Tension settings are known for their unique appearance whereby the diamond seems to be magically floating between 2 metal arms. Basically, the tension setting acts as a loaded spring and holds the diamond tightly using tensile force.
Unlike most other traditional ring designs, there is no metal under the stone and this creates a really special look to the ring. Also, the lack of metal allows you to clean the diamond easily without fuss.
Best solitaire ring designs for tension settings.
To help you visualize the differences between different types of setting designs, let’s do a side by side comparison of the 3 most popular styles of engagement rings; solitaire, pave and halo settings.
With a solitaire engagement ring, the center diamond is the focus of the ring. In contrast, pave and halo settings utilize melee diamonds (small sized diamonds) for more bling and brilliance.
In the comparison above, I’ve selected basic designs for each of the styles (in 14k white gold) to give you an idea of how much they would cost in relation to each other. Feel free to click on the images to interact directly with the video listings.
Basically, a pave setting has melee diamonds mounted on the shanks leading up to the center stone while a halo has melee diamonds that surround the outline of the center stone. These options allow you to get more bling for your buck and create a “bigger diamond look”.
Readers often ask me questions like: “Should I choose a solitaire ring setting?”, “Would you recommend a pave or solitaire engagement ring design?” or even stuff like “Would a half carat diamond be big enough for a solitaire setting?”.
Questions like these are really subjective and it really depends on the personal preferences or type of lifestyle the recipient has. As discussed in the earlier section, the solitaire ring design has its pros and cons.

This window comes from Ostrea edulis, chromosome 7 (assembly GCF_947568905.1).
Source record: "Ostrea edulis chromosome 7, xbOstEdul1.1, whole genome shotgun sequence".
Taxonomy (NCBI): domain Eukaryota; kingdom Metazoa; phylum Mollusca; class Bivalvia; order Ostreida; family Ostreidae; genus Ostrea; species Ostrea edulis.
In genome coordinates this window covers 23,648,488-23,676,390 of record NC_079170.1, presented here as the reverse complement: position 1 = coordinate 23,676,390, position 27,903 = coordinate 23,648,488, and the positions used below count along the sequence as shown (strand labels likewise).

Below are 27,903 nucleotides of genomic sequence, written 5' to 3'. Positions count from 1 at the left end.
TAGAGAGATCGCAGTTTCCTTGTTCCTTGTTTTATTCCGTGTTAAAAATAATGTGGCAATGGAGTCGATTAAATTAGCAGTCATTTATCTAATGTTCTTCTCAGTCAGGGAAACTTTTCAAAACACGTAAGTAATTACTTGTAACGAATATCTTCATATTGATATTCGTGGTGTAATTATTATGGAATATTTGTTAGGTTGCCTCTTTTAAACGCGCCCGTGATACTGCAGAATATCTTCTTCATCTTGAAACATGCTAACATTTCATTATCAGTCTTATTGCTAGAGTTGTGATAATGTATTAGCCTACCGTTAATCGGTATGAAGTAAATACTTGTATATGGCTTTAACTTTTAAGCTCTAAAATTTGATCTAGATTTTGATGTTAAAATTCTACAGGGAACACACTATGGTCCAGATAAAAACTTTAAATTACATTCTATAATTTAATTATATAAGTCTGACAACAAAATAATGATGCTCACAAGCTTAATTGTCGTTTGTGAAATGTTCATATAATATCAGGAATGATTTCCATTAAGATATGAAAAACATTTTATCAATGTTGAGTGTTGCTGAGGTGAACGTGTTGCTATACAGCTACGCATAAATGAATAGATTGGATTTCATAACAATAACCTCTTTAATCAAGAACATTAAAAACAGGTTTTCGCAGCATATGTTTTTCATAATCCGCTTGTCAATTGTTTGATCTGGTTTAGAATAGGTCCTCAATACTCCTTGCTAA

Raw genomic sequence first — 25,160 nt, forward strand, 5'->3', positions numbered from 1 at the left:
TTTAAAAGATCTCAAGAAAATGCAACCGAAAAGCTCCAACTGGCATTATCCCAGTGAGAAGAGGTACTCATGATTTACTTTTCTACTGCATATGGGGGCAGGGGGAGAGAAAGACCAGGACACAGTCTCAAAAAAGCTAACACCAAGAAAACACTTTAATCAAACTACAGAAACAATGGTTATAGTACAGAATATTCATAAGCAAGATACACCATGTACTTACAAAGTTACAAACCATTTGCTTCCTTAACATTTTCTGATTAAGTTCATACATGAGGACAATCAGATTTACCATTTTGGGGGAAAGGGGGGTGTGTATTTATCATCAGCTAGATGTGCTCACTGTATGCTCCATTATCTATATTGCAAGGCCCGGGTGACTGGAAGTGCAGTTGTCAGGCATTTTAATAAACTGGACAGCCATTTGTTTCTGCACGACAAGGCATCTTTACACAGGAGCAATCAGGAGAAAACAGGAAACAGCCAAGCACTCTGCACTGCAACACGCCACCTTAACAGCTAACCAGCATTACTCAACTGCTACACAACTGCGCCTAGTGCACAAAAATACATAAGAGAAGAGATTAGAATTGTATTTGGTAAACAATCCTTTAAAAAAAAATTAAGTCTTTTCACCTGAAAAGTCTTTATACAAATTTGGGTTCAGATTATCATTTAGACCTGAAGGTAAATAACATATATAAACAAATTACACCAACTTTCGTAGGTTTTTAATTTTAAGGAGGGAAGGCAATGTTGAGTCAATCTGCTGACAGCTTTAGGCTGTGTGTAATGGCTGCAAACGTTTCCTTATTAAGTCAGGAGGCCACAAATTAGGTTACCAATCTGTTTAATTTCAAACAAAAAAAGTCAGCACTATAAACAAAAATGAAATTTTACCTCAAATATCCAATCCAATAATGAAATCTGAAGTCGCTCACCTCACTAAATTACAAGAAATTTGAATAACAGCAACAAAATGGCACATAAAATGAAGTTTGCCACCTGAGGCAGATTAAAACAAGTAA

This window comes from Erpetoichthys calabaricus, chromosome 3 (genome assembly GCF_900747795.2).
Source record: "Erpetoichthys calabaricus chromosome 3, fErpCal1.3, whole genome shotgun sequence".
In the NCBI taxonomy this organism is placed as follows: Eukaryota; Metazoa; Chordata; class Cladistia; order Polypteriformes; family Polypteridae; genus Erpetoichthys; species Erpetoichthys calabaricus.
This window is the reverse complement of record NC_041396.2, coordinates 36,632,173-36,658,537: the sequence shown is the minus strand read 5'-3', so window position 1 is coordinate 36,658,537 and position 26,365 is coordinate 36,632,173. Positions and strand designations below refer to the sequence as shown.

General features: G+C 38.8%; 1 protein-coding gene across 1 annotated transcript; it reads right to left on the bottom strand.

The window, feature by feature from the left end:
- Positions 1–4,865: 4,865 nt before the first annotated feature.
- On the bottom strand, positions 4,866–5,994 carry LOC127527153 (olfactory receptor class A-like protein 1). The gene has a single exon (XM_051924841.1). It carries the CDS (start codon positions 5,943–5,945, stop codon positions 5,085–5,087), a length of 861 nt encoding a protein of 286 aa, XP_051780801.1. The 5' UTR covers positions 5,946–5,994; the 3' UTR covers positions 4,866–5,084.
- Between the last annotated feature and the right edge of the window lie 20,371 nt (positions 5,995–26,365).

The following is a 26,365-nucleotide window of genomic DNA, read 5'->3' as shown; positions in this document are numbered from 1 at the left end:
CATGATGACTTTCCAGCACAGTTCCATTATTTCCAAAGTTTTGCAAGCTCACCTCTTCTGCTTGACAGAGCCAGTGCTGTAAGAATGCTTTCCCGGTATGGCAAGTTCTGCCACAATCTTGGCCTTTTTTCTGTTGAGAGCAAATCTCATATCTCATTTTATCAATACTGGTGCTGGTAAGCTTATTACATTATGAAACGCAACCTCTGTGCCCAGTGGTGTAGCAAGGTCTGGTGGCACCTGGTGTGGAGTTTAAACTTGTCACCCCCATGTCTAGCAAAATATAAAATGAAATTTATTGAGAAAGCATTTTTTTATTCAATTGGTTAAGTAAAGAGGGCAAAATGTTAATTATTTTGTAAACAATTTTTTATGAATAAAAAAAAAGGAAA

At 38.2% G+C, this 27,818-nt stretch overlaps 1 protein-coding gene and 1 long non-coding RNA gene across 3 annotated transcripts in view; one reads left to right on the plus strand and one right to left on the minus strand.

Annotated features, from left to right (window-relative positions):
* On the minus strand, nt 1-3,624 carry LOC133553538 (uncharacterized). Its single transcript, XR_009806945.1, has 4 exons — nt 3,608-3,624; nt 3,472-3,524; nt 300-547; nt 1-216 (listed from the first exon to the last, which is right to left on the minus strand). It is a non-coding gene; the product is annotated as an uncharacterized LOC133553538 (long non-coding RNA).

If you are absolutely clueless about your recipient’s preferences and taste, the safest design to buy would be a simple and plain 4 or 6 prong ring design. This is because these are evergreen designs that will go well with most types of fingers and fashion styles.
In order to find the perfect ring for your needs, my advice is to do your research on what the recipient likes and look around for ideas.
Classic knife-edge Tiffany style 6 prong diamond ring design.
Choosing where to buy your diamond ring would be one of the most important decisions of your shopping process. Let me warn you that there are both physical and online retailers who will overcharge you while offering inferior quality products.
As a consumer, the 2 most important things you need to look out for is a reliable grading certificate from GIA or AGS for the center diamond and craftsmanship quality in the ring setting.
Throughout my years in the industry, I’ve carefully vetted hundreds of diamond sellers to find out who’s the best and most reliable in the business. In fact, I had personally tested and bought a number of diamond rings from different vendors to review the entire shopping process.
Based on my experience, White Flash, James Allen and Brian Gavin are the top 3 places to shop for a solitaire diamond engagement ring. These are vendors that offer tangible data like videos and scope images to help you review diamond listings with indepth details.